A Tel Aviv-based startup called Propsera has raised $7 million in new venture funding to build out systems that will monitor and help farmers improve the health of their crops, and optimize their operations.
Prospera CEO and co-founder Daniel Koppel said agriculture professionals have plenty of tech at their disposal today from soil and weather sensors, to aerial images and other data attained by drone and satellite services.
But farmers still don’t have the complete picture that they need to optimize production of their crops. For example, all those high-tech tools and services aren’t telling farmers when diseases like late blight or tuta absoluta are beginning to take hold of their potatoes or tomatoes.
Prospera’s systems, installed in greenhouses or in the field, use a proximal RGB camera and cloud-based software to gather and analyze all the information farmers are missing.
Prospera applies machine learning to report when something important is happening in the field, not every two weeks when a scout walks their fields, he said, but not overwhelming ag professionals with information that isn’t noteworthy.
With diseases like those mentioned above, early diagnosis can help farmers forecast yields and make up for expected losses with other growing efforts, or possibly contain the problem and save their crops.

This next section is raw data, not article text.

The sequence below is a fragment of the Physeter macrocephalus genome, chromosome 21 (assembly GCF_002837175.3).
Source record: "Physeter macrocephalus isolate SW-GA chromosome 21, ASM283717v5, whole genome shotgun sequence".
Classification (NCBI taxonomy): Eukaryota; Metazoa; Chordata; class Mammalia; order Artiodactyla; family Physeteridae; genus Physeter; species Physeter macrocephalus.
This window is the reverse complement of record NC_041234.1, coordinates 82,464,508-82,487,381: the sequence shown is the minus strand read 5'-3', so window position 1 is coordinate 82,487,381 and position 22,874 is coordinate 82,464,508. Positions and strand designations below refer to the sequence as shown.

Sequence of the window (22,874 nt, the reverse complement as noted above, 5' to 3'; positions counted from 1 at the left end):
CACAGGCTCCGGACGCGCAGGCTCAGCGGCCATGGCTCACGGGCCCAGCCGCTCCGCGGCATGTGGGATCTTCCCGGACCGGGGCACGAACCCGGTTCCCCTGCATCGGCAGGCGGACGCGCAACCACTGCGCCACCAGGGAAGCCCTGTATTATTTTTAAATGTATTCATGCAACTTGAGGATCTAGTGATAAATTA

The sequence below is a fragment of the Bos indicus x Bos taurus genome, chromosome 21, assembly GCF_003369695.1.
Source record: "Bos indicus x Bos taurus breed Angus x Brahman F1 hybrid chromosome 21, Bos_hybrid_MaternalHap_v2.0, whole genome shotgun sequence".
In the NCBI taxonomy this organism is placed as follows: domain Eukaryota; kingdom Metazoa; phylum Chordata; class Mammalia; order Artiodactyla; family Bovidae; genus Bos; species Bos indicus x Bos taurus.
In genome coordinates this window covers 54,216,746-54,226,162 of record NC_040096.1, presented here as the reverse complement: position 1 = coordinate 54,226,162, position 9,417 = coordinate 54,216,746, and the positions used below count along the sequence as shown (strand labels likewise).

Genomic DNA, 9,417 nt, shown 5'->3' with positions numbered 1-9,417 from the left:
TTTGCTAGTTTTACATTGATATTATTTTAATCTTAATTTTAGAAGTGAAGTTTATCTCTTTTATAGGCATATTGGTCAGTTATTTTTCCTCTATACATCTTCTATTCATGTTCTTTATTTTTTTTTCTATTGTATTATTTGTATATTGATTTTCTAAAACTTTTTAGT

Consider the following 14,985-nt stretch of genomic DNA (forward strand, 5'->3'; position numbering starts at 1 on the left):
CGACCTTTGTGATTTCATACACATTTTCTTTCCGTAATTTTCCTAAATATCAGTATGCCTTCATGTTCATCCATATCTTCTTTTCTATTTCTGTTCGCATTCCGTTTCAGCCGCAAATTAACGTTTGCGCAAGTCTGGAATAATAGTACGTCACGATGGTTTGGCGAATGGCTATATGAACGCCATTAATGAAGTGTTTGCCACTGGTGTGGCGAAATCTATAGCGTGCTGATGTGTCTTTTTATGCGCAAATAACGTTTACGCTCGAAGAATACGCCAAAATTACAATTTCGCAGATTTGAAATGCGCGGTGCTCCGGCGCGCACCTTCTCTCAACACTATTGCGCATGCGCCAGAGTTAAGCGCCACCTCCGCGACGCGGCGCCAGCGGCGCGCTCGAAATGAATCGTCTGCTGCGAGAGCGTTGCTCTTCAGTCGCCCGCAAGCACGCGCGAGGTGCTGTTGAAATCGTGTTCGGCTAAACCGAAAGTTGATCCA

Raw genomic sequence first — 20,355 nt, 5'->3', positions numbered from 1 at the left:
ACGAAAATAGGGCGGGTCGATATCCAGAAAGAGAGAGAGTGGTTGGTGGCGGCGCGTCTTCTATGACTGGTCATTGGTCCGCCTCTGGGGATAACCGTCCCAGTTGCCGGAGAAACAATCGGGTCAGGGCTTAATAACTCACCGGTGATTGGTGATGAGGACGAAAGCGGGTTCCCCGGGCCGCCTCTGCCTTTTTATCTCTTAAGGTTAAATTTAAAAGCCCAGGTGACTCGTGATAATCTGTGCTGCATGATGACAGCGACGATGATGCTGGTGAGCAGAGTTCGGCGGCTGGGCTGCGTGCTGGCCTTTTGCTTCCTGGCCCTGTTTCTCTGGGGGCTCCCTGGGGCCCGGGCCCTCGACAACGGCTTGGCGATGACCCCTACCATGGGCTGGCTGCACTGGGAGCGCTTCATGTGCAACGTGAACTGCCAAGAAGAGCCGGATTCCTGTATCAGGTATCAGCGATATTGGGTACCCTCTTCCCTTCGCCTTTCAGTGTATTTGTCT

Prospera intends to use some of its Series A capital to work with a design services firm to overhaul its hardware, the CEO said. The Prospera device, which is installed in greenhouses or in the field, already includes: a solar panel, camera, and temperature, humidity and light (radiation) sensors.
It allows farmers a much more precise view of what’s happening with their crops than any satellite and drone-based imagery, Koppel claimed. And it works for vertical, i.e. indoor, farms which wouldn’t usually be helped by aerial services.
Prospera's crop monitoring system uses computer vision and artificial intelligence to help farmers improve their yields.
Prospera’s crop monitoring system.
“We can see things like how plants are growing, the color of the plants, the density and quality of flowers, berries, where the bees are, or if a disease is showing up on a leaf.” Koppel said.
The company’s software can also help farmers understand exactly what people did in the field to their plants, and when. The idea is that if they got great results, farmers can direct workers to do the same things, and create the same conditions for their plants again. And if they didn’t get great results, they can pinpoint what hasn’t worked so well in the past and change tack.
Prospera’s technology is already being used by farms, especially in Spain and Mexico. Its clients include: Walmart, Tesco, Sainsburys, and Aldi, the startup said.
Given its new funding, Prospera also intends to expand beyond the European greenhouses where it sees most of its business today into row crops and vineyards, and possibly even nascent markets like legal cannabis in the U.S.
The company is facing serious competition in agtech including from PrecisionHawk and DJI who partnered to create a crop health monitoring drone service, and Arable, whose crop health monitoring device was co-designed by Fred Bould, the creative force behind the Nest, Roku and other popular hardware.